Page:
Contrary to Paris Agreement to reduce global warming to 1.5 degrees Celsius, the fossil fuel firms approved $166 billion of investment in new oil and gas fields which will push global temperatures beyond 2.5 degrees Celsius.
Oil and gas companies are spending tens of billions of dollars on new fossil fuel production that would push global temperatures to catastrophic levels, research has found.
An analysis by the financial think tank Carbon Tracker found that fossil fuel firms approved $166bn of investment in new oil and gas fields between January 2021 and March this year, according to a report on Thursday.
Almost all of that expenditure is incompatible with the Paris Agreement's more ambitious target of limiting global warming to 1.5 degrees Celsius since the pre-industrial era, the report said.
And around a third of the total – some $58 billion – was committed by Chevron, Eni, Shell, TotalEnergies and others to projects that would imply demand for oil and gas pushing global temperatures beyond 2.5C.
"Oil and gas companies are marketing themselves as part of the solution to climate change while simultaneously planning production increases that would lead to climate catastrophe," said report author Thom Allen, an oil and gas analyst at Carbon Tracker.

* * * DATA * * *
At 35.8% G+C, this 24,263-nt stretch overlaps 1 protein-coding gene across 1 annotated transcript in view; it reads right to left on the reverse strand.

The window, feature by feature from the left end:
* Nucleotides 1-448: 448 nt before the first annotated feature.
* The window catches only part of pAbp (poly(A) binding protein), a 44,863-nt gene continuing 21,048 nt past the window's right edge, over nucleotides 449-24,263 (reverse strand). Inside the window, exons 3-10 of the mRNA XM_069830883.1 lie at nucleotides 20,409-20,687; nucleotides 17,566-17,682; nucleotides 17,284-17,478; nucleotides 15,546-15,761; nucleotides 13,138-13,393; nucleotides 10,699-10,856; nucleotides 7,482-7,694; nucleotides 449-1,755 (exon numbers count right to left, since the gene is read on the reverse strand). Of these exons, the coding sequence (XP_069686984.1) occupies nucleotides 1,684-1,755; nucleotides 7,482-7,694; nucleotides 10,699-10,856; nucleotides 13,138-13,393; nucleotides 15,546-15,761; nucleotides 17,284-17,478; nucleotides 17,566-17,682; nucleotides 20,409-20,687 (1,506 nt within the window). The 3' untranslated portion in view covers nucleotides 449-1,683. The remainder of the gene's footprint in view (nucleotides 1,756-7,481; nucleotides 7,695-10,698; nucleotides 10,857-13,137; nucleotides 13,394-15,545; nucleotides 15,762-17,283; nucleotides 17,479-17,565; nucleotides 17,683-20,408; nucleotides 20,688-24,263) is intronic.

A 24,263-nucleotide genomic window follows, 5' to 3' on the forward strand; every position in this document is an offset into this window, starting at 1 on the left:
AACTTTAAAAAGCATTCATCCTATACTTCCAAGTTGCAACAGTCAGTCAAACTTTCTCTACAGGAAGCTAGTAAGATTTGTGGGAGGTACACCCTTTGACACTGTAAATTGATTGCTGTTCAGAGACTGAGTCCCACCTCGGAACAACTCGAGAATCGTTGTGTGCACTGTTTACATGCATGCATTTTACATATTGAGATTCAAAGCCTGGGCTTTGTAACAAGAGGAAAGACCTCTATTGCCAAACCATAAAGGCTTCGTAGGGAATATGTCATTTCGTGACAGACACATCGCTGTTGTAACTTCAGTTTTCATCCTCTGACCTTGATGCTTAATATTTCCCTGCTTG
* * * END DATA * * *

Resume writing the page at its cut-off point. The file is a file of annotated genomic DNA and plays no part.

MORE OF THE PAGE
The report used decarbonisation pathways set out by the International Energy Agency (IEA), which says no new long-lead oil or gas fields are compatible with 1.5C and consumption must fall rapidly.
But Carbon Tracker said most companies are planning to increase production, potentially locking in high carbon emissions for decades.
READ MORE: What is the Paris climate agreement?
Our new report 'Paris Maligned' shows #oil & #gas🛢️companies are spending vast sums on new #FossilFuel production that will tip the world past #ParisAgreement goals & towards climate catastrophe https://t.co/t3X8tOTv46— Carbon Tracker (@CarbonBubble) December 8, 2022
Projects highlighted include the $10 billion Lake Albert oilfield development in Uganda led by TotalEnergies and a $12 billion liquified natural gas project in Western Australia being developed by Woodside.
These "high cost and large" projects are of particular concern because they would take a long time to build and likely have a longer production period, said report co-author Mike Coffin, Carbon Tracker's head of oil, gas and mining.
Of the major fossil fuel firms, the report said only BP was planning production broadly in line with Paris goals - with a reduction of 43 percent by 2030.
That compares with European firms Eni, Shell and TotalEnergies, which only plan to reduce oil - while increasing gas.
Carbon Tracker calculates that TotalEnergies' overall fossil fuel production will be 13 percent higher in 2030 than in 2019.
Russia's invasion of Ukraine has stoked a "dash for gas" that scientists have warned imperils global efforts to stop warming exceeding 1.5C.
Carbon Tracker said although the crisis has pushed up energy prices - and oil and gas profits - it has also led to increased recognition of renewables as a cheaper and more secure power source.
"It's becoming ever clearer that renewables provide a solution to affordable and secure energy in the medium to long term," Coffin said.